In Trust Center for Theological Schools – This symposium will be the first gathering for the Lilly Endowment Initiative to Build Capacity for Sustainability in Historic Black Theological Schools. Over the past three years, these six schools — Hood Theological Seminary, Howard University School of Divinity, Interdenominational Theological Center, Payne Theological Seminary, Samuel DeWitt Proctor School of Theology of Virginia Union University, and Shaw University Divinity School — have worked together in partnership with the In Trust Center for Theological Schools on an initiative to strengthen fundraising. The presidents/deans of each of the six schools have made leadership, governance, and institutional health a priority. Throughout the grant period, we engaged in peer learning, educational events, and leadership meetings, during which relationships were deepened and the leaders determined the need to focus more clearly and directly on the Gift of Black Theological Education as a whole.
Collectively, the schools contributed to framing the work of the current grant period (2018–2020). This new initiative will focus not on sustaining the initial fundraising initiative, but rather on developing something new. Guided by the theme of “Learn, Leaven, and Live,” we will seek to engage one another in important conversations, commit to deepening the work within each school, and broaden our reach by inviting other key stakeholders, partners, and leaders into our discussion.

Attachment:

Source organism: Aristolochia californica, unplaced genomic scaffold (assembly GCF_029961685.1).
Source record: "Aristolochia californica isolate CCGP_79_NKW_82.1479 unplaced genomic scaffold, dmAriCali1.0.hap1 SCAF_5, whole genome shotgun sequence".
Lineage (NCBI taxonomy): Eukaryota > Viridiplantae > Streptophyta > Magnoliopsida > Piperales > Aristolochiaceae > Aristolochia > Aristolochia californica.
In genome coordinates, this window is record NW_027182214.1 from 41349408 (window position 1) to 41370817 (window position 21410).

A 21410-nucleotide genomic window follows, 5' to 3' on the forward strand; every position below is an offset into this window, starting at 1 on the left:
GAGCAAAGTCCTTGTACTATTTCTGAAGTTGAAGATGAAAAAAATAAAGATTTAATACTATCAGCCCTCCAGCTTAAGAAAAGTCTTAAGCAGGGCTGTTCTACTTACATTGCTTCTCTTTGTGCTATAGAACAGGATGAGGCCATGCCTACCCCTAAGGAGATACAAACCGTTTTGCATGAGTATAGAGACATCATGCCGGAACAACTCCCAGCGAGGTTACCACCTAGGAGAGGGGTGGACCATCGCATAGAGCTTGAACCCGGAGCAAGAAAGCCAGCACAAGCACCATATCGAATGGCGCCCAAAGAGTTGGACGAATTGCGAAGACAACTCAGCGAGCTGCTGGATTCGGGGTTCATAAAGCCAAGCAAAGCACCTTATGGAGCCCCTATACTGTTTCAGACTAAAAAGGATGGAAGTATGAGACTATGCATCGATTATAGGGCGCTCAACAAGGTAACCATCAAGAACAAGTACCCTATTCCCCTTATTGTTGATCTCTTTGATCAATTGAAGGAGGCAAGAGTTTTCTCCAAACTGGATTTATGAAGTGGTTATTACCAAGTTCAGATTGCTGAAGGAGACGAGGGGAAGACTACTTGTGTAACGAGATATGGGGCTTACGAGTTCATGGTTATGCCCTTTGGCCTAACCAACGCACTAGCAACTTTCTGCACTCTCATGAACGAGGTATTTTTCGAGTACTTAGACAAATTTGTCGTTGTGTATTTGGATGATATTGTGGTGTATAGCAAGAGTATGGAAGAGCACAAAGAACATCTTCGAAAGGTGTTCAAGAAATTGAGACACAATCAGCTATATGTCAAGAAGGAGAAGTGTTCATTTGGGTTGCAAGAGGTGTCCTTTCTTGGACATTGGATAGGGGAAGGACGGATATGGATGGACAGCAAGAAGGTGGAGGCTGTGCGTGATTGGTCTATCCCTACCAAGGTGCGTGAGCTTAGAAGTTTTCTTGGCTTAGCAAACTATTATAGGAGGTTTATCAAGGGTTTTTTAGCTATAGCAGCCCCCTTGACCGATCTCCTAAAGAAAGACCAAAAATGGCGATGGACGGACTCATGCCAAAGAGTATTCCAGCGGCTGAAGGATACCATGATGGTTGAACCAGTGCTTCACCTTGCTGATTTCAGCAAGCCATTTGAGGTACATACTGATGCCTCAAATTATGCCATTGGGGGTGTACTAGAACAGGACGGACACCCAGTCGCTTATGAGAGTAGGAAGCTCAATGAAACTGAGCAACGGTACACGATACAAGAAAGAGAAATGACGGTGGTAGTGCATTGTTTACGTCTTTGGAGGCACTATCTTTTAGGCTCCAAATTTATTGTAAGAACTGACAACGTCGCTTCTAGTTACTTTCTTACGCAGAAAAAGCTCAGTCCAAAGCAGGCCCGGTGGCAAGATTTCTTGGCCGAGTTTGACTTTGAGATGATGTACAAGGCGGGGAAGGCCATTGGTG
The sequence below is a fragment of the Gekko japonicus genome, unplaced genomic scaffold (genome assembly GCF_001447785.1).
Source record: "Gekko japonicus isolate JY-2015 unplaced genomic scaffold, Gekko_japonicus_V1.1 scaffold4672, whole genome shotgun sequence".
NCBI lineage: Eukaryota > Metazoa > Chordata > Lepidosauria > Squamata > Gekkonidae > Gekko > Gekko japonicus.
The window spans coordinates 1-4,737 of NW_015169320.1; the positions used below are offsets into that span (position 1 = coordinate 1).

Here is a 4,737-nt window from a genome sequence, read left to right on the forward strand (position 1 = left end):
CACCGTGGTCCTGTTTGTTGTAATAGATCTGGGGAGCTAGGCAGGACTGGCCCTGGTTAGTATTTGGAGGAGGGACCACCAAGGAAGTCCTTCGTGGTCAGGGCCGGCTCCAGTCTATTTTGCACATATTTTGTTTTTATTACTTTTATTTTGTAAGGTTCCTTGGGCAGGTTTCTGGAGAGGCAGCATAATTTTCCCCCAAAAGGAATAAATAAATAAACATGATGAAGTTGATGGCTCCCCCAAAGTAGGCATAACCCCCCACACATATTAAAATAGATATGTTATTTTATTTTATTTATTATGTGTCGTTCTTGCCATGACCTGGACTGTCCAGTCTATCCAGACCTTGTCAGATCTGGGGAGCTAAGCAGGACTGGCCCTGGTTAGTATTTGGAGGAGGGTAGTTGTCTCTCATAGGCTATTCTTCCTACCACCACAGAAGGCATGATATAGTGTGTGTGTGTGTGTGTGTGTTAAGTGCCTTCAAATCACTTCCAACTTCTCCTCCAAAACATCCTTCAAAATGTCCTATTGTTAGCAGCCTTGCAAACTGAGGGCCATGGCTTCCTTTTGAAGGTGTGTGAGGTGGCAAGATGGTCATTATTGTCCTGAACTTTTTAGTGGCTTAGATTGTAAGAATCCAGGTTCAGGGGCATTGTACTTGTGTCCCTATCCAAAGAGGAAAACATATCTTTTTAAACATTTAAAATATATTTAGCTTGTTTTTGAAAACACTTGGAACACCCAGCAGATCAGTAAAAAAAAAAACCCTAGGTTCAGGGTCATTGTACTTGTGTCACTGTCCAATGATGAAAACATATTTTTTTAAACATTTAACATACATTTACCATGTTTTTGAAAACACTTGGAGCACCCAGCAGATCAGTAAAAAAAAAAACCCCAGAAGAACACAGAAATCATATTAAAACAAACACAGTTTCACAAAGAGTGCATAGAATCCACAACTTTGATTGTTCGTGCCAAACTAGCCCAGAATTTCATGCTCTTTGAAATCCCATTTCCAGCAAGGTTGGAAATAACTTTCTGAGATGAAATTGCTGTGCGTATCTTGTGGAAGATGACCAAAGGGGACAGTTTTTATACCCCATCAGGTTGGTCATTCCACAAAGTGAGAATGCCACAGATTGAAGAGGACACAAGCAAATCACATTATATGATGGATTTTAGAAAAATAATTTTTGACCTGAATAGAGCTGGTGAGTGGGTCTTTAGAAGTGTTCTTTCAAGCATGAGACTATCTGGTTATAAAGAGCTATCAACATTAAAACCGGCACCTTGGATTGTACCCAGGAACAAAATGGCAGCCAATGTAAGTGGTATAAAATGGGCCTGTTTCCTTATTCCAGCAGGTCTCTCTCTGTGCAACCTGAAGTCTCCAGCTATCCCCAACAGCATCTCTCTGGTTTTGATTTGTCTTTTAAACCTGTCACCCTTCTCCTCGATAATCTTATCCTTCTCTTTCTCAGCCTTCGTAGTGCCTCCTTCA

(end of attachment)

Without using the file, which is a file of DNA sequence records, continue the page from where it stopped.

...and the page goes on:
During the first year of learning, we seek to foster a flourishing culture of generosity where everyone understands the benefits of an expanded community of learning beyond the six participating schools. Inspired by Isaiah 54:2, we are committed to “enlarging our tent” by building a broader community of learning by sharing our work with those who provide Black Theological Education outside of the six schools. We seek to offer a platform to spark change by addressing questions including these: How is education envisioned? Given that there is a felt need to return to an old principle of community and generosity and that the Black Church is being reformed, how can we best serve it now? How can the work and continued learning of Black Theological School leaders build community from within?
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